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From the Editor | Arthur N. Popper
 Finding interesting topics for Acoustics Today (AT) is an in- teresting challenge because I want each issue to have topi- cally diverse articles that will have broad interest to mem-
bers of the Acoustical Society of America (ASA) as well as to people who read each issue on our open-access Web page. Indeed, when I invite people to write for AT, I emphasize that the articles should be scholarly but at the same time fully un- derstandable by the broad ASA audience. My “benchmark” is the level and breadth of the articles that many of the older members of ASA will remember from Scientific American in the 1950s and 1960s.
I am constantly on the lookout for potential new articles. I certainly look for ideas by browsing each issue of The Journal of the Acoustical Society of America (JASA) and other ASA publications. A major source of ideas comes from our ASA meetings where I try to attend a wide range of talks, talk with attendees to get their ideas for papers, and explore the meeting program. I also seek input from the AT Editorial Board.
One approach I have adopted in looking for ideas is to con- sider articles by individuals who have been recognized by the ASA with awards or other recognition (e.g., special ses- sions). I find that this is often a great source of inspiration.
Furthermore, in selecting articles, I work hard to have a broad diversity of topics, covering, over time, all the techni- cal areas of the ASA. Although there may be articles in the same technical area in a particular issue, my goal for diver- sity of topics is over time. I am also working to ensure that the articles in AT are by both older and younger members of ASA, and I strive for gender diversity for authors as well. (And note, although I tend to favor members of the ASA when looking for articles, membership is not required to be an author.)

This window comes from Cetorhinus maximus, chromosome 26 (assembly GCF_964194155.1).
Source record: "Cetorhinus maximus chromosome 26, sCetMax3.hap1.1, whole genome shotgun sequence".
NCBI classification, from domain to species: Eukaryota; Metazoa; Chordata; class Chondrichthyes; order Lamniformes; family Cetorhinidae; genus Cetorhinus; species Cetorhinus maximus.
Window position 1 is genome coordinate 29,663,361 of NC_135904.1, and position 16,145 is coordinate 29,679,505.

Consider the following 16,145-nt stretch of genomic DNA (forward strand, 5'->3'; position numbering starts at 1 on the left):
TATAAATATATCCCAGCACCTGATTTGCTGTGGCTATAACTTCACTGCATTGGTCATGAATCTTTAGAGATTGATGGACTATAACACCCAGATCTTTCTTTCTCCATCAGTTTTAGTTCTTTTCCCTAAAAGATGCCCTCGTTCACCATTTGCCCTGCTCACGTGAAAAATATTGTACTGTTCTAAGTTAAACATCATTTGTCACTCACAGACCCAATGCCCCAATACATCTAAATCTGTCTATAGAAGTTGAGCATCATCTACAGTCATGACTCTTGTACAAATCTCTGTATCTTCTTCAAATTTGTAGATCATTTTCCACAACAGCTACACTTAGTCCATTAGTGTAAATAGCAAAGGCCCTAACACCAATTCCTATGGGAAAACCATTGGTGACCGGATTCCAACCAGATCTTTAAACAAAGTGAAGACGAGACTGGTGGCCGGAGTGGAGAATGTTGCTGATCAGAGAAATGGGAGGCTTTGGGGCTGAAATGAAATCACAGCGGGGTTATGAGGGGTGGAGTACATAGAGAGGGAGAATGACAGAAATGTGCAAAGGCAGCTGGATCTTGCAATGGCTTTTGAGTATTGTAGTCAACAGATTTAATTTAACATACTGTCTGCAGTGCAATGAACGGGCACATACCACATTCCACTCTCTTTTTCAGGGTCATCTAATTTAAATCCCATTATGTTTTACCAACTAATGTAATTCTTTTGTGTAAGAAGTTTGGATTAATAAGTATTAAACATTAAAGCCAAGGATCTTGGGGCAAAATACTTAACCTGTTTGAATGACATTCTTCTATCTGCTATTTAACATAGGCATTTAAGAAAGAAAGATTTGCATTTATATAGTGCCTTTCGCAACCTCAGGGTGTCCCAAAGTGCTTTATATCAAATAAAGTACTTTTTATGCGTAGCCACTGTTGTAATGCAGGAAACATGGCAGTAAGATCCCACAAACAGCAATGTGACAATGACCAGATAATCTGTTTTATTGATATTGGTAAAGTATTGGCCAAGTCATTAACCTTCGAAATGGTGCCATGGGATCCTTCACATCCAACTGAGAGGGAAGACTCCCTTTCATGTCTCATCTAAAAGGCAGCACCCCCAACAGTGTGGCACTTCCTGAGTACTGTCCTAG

I also want to emphasize that I am always open to ideas for new articles from members of the ASA. I invite you to write me ( if you think of something we might include or if you have an idea for an article you would like to write yourself. The only “caveat” is that AT does not publish
new research and that the focus is on broad topics and not the work of one lab or lab group.
This leads me to the selection of the articles in this issue of AT. One day I was browsing the ASA list of recent Fellows and came up with the idea of inviting relatively new Fellows to write articles. So, every senior author in this issue is an ASA Fellow.
For the past several issues, we have had articles on musical instruments, and this issue follows that trend. Judit Ang- ster and her colleagues Péter Rucz and András Miklós write about the fascinating acoustics of pipe organs. It turns out that Judit is a member of a family that has a long history of constructing organs, and so her research fits nicely with family tradition.
The second article fits closely with my interest in having articles that reflect the history of a topic. In this case, Bill Brownell talks about the electromotility of sensory hair cells in the ear. Bill knows this topic rather intimately because he was the person who discovered this amazing phenomenon. He includes a wonderful video that shows the original dis- covery.
This issue has two papers related to speech (the topic of the second largest Technical Committee in the ASA; see http:// for ASA membership statistics). In one article, Ian Bruce discusses the predictors of speech intelligibility, whereas in the second speech-relat- ed article, Valerie Hazan provides a fascinating insight into speech communication from young children just learning language to older people.
In the last article, Jeffrey Ketterling and Ronald Silverman describe how ultrasound can be used for imaging of parts of the human body.
In my last editorial, I talked about having a new AT intern for 2017. I now announce that we have a second intern for this year, Dr. Ernesto Accolti, from the National University of San Juan and the National Research Council in Argentina. The AT Editorial Board, which selects the interns, was quite excited about having Ernesto work with us because this will be an opportunity to broaden the international scope of AT and of the ASA, something that fits closely with the ASA
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